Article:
FAIRBANKS — The University of Alaska Fairbanks may be about to send some of its automatic toilet flushers down the drain.
UAF maintenance workers soon will be swapping out some auto-flushers in the Bunnell Building and replacing them with manual flushers. The switch is in response to complaints about the hair-trigger mechanisms on some of the automatic toilets, which have been installed at UAF for roughly the past decade.
If feedback determines that people prefer the old-school manual flushers, changes could potentially be made at toilets across campus, said UAF maintenance superintendent Bill Cox.
“We’re going to look at it and see if it’s the right thing to do,” he said. “Do people really want us to do this?”
Cox said the change-out was motivated by complaints from users about the auto flushers, although he said there hasn’t been a “tremendous outcry” on the issue. The trial run will include women’s bathrooms in Bunnell, with fewer than 15 toilets initially being affected, he said.
A recent posting on UAF’s Grapevine website, which fields a variety of employee questions and complaints, said the toilets frequently flush while they’re being used, startling users and splashing them with water.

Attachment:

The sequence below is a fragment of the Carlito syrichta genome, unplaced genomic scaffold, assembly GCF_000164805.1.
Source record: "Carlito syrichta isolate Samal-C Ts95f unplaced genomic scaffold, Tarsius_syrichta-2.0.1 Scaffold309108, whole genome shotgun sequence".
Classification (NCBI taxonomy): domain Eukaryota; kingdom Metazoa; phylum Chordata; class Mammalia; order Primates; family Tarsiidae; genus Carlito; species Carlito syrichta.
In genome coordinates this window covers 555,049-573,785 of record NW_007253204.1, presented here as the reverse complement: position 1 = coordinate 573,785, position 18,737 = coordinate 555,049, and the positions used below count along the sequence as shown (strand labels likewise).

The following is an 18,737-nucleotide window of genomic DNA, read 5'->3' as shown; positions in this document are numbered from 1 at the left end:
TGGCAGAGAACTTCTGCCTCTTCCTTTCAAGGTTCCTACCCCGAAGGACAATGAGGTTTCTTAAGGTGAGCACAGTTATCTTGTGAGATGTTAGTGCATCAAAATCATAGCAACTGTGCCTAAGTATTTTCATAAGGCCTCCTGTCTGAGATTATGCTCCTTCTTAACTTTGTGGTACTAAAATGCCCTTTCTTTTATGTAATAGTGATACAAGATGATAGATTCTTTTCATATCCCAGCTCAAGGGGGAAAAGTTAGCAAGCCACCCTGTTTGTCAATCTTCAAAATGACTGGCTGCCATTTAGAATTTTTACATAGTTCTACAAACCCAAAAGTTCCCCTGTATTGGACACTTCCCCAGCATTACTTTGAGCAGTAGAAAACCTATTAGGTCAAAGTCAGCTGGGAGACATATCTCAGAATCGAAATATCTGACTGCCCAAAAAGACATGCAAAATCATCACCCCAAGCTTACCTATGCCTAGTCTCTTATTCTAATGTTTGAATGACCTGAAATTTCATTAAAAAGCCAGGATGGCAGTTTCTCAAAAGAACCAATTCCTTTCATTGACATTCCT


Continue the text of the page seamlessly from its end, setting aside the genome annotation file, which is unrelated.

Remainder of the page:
“The universal annoyance factor certainly outweighs any possible benefits,” the posting stated.
Cox said there are advantages and disadvantages to the auto-flushers. Automatic flushing generally keeps the toilets more sanitary, and it doesn’t require people to touch germ-laden toilet handles.
But the sensors on the toilets — particularly battery-powered retrofitted handles — can be too sensitive to light and movement. The auto-flushers also require occasional battery changes.
Cox said retrofitting many of the toilets back to manual flushers is a simple process, and the auto-flushers can be swapped out for other hardware easily, he said. The changes won’t apply to touchless urinals and faucets.
The change-over will be done by maintenance workers as their schedule allows. If feedback determines a clear preference, the campus could rethink its use of auto-flushers in other buildings, Cox said.
Contact staff writer Jeff Richardson at 459-7518.